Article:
On a dark evening, two shady figures meet in a deserted back alley. "You got the stuff?" one asks, pulling out a thick wad of twenties. "Right here," says the other, as he reveals a his stash of...Tide laundry detergent?! That's right, Tide is quickly becoming the currency of choice for drug dealers across the country. Talk about money laundering...
It's a fairly recent phenomenon, but over the past few years, the "Tide has turned," so to speak, and a rash of laundry detergent thefts has swept the nation. For a variety of reasons, Procter & Gamble's blue, cleansing liquid has become liquid gold for drug dealers and thieves. It seems odd that criminals would choose Tide as their new monetary system, but experts say it makes perfect sense--everybody uses laundry detergent, Tide is widely recognized, it doesn't spoil, it's fairly expensive, and it's nearly impossible for law enforcement officials to track.
Thieves have found a variety of uses for Tide, none of which have anything to do with cleaning clothes. Some trade it for drugs or sell it to other dealers; others set up shop outside laundromats and resell it, and some sell it back to stores that are willing to stock their shelves with discounted, black market Tide. Experts estimate Tide has a street value of roughly 50% of retail price. No word on whether criminals prefer Regular, Mountain Spring, Tide with Bleach, Tide with Downy, Cold Water Tide, or one of the many other variations.
Another reason Tide is a popular target is that, at least until recently, it sat pretty much unguarded in stores. The Tide-takers had developed brilliant, well thought-out plans to get the detergent out of stores--the two most popular strategies involved having a partner sitting outside in a getaway car and either (1) loading a shopping cart and sprinting for the exit, or (2) grabbing a bunch of bottles and sprinting for the exit. (I'm curious the courts consider the unfortunate would-be detergent thieves who get caught to be white collar criminals...) These days, it's becoming increasingly common to find Tide locked behind glass or outfitted with electronic tags.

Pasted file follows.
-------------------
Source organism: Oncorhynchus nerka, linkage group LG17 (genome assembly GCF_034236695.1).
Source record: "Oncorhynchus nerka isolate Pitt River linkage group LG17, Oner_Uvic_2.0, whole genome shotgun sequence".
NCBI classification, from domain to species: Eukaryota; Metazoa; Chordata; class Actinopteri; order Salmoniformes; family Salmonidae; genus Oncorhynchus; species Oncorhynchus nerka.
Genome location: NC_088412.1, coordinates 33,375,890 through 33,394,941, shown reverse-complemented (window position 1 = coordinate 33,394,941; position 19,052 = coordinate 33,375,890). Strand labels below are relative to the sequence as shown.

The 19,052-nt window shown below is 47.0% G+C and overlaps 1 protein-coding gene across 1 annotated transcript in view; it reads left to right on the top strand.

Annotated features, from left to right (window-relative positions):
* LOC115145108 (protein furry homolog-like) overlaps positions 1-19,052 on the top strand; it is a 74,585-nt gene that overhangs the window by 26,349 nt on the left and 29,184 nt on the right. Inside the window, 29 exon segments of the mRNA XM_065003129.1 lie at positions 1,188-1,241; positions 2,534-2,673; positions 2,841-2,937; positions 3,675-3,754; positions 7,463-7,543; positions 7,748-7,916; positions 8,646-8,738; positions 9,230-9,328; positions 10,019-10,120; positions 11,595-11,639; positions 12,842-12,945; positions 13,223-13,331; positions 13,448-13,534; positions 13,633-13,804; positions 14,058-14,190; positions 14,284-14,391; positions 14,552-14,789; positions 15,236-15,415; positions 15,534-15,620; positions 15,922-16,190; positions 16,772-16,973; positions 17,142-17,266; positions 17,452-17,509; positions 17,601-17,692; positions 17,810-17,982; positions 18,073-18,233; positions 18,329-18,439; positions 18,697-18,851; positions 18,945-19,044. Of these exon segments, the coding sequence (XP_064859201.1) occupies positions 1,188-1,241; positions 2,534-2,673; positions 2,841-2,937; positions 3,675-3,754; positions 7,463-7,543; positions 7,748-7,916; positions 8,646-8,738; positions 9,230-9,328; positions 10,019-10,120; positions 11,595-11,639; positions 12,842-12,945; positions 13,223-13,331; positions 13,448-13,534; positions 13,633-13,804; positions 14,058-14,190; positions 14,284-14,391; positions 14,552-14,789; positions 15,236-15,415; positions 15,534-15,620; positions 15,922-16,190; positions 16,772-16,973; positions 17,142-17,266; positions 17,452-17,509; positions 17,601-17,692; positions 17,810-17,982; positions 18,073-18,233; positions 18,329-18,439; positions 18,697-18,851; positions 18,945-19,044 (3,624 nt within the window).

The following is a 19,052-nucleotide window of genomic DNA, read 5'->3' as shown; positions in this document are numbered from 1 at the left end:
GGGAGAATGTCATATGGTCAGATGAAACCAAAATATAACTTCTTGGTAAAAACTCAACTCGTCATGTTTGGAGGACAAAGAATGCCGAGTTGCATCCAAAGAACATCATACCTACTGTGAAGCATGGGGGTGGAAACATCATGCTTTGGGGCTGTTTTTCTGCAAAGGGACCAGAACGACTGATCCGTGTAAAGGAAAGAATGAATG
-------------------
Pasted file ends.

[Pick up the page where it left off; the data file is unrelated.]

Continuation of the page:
Though the whole situation is very strange, but Procter & Gamble has gotta be loving this--all of that marketing and brand building is really paying off. Tide is the undisputed leader in the laundry detergent category, as measured by sales and thefts. Experts have noticed that criminals haven't bothered sprinting toward the exits with shopping carts full of lesser brands like All or Wisk. One interviewer reached out to a P&G spokesperson for a comment about this unusual rash of thefts, but her response was vague: "We don't have any insight as to why this has apparently happened. But if so it is unfortunate."
Much like the thieves, I'm not buying it. This is a sweet deal for P&G--as drug dealers empty the shelves, stores are left with losses, and their only option is to call up P&G to place more orders for Tide to replace the lost inventory. This is a huge opportunity for any company that can come up with a widely recognized, expensive, tough-to-track product that never goes bad. When stores have sufficiently secured their Tide supplies and put an end to the detergent theft, criminals will move on to the next product that exhibits all these qualities.
What company is best positioned to cash on this shift in the marketplace? With some price increases, I'd say Hormel is sitting in a pretty good spot. When I think about a recognizable product with an unlimited shelf life, one image instantly comes to mind:
And what's more difficult for law enforcement officials to track than SPAM? There's not a person alive who knows exactly what it's made out of, let alone anyone who can distinguish one loaf from another. So guard your Tide, stock up on SPAM before the price skyrockets, and pour your remaining life savings into Hormel stock.
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